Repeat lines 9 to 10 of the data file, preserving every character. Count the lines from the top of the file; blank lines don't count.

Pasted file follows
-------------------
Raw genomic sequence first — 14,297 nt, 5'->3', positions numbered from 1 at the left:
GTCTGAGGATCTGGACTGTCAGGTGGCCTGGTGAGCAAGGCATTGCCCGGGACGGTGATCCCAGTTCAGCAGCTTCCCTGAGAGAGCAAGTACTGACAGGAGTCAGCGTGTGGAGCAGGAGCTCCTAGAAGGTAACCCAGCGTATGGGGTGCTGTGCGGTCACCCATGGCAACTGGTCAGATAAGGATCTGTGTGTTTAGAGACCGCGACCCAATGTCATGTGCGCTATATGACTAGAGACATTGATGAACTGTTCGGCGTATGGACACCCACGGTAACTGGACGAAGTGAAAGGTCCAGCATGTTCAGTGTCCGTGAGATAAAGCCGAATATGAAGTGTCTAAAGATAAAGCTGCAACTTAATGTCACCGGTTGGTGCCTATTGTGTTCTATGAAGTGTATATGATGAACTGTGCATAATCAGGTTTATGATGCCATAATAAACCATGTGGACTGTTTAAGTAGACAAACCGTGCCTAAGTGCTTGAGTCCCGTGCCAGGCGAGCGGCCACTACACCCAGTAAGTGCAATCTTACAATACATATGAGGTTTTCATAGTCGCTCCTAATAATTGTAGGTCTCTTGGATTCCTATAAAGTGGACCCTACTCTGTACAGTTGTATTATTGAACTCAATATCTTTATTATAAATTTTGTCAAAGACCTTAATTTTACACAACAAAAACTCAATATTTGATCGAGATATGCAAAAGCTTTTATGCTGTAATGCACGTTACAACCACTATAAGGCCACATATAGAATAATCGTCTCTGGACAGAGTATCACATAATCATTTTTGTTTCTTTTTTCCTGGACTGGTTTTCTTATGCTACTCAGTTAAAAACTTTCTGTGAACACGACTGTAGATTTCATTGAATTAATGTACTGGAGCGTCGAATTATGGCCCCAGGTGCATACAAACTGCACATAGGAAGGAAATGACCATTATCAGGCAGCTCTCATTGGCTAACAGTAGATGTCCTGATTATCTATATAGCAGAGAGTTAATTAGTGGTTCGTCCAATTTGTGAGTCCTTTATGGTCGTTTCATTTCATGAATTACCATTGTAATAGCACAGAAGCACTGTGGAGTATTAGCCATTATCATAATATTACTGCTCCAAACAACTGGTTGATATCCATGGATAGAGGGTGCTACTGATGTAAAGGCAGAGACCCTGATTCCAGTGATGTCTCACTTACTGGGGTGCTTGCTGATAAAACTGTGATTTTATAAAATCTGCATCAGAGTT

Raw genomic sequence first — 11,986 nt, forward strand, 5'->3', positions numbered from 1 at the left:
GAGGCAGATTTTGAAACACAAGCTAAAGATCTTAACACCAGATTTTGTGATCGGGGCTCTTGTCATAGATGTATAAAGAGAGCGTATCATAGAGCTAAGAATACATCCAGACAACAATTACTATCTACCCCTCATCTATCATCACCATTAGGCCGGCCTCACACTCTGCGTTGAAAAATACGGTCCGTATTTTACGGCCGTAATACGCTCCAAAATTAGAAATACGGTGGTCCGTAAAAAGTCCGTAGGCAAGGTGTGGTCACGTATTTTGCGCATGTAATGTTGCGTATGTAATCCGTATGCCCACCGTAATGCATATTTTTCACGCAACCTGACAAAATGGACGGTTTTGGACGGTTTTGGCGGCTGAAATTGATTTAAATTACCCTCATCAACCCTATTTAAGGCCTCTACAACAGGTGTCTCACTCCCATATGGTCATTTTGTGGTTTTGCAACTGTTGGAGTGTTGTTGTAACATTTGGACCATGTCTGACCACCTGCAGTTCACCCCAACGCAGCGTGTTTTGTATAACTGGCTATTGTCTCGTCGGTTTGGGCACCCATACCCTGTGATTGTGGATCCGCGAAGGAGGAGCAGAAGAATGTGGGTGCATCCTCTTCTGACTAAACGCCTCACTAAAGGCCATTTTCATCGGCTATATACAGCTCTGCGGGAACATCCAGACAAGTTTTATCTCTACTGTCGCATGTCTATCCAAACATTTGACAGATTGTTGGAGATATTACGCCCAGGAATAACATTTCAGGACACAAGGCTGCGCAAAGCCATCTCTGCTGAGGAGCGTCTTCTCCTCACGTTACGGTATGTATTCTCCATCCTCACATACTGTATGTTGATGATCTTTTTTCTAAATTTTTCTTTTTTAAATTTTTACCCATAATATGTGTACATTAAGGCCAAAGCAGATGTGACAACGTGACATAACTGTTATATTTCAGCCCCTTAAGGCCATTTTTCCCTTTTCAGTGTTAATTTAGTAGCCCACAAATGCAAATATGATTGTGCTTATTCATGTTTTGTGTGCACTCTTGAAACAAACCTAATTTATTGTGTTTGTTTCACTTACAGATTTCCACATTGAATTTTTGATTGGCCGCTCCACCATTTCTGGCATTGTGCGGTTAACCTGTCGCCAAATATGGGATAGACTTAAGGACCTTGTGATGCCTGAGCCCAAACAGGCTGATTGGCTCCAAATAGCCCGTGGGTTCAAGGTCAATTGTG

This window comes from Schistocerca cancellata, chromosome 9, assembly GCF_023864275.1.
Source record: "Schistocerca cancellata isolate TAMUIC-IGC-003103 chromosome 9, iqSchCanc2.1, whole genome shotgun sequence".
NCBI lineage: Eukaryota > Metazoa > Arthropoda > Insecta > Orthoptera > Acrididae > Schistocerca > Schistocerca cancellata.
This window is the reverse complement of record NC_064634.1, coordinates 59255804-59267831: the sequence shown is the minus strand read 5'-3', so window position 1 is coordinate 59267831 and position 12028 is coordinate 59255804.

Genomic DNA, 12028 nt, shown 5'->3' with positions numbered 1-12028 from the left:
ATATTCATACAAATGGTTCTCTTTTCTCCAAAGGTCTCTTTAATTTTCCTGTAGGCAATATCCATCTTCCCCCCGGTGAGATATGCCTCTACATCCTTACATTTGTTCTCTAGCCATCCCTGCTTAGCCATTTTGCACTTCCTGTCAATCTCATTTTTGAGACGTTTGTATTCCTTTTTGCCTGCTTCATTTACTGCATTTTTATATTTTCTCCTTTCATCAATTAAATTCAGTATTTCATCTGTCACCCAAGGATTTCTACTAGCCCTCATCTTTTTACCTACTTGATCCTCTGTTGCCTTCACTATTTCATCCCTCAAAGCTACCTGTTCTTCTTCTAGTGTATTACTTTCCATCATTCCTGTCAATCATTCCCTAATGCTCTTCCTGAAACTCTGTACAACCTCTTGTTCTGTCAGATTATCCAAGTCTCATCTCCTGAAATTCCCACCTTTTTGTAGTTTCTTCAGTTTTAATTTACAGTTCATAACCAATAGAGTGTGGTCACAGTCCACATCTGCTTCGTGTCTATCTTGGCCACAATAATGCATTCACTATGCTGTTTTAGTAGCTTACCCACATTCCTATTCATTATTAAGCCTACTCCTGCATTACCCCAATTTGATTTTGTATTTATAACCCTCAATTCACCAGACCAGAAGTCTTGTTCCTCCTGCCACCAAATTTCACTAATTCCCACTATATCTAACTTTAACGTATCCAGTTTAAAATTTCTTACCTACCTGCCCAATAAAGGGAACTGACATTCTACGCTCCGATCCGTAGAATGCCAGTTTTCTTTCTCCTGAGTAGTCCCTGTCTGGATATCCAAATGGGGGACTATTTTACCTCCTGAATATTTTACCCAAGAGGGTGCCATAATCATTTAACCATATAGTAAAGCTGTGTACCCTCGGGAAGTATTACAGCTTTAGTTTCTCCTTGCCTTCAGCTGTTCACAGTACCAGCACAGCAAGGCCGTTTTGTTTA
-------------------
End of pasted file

Genomic DNA, 12028 nt, shown 5'->3' with positions numbered 1-12028 from the left:
ATATTCATACAAATGGTTCTCTTTTCTCCAAAGGTCTCTTTAATTTTCCTGTAGGCAATATCCATCTTCCCCCCGGTGAGATATGCCTCTACATCCTTACATTTGTTCTCTAGCCATCCCTGCTTAGCCATTTTGCACTTCCTGTCAATCTCATTTTTGAGACGTTTGTATTCCTTTTTGCCTGCTTCATTTACTGCATTTTTATATTTTCTCCTTTCATCAATTAAATTCAGTATTTCATCTGTCACCCAAGGATTTCTACTAGCCCTCATCTTTTTACCTACTTGATCCTCTGTTGCCTTCACTATTTCATCCCTCAAAGCTACCTGTTCTTCTTCTAGTGTATTACTTTCCATCATTCCTGTCAATCATTCCCTAATGCTCTTCCTGAAACTCTGTACAACCTCTTGTTCTGTCAGATTATCCAAGTCTCATCTCCTGAAATTCCCACCTTTTTGTAGTTTCTTCAGTTTTAATTTACAGTTCATAACCAATAGAGTGTGGTCACAGTCCACATCTGCTTCGTGTCTATCTTGGCCACAATAATGCATTCACTATGCTGTTTTAGTAGCTTACCCACATTCCTATTCATTATTAAGCCTACTCCTGCATTACCCCAATTTGATTTTGTATTTATAACCCTCAATTCACCAGACCAGAAGTCTTGTTCCTCCTGCCACCAAATTTCACTAATTCCCACTATATCTAACTTTAACGTATCCAGTTTAAAATTTCTTACCTACCTGCCCAATAAAGGGAACTGACATTCTACGCTCCGATCCGTAGAATGCCAGTTTTCTTTCTCCTGAGTAGTCCCTGTCTGGATATCCAAATGGGGGACTATTTTACCTCCTGAATATTTTACCCAAGAGGGTGCCATAATCATTTAACCATATAGTAAAGCTGTGTACCCTCGGGAAGTATTACAGCTTTAGTTTCTCCTTGCCTTCAGCTGTTCACAGTACCAGCACAGCAAGGCCGTTTTGTTTA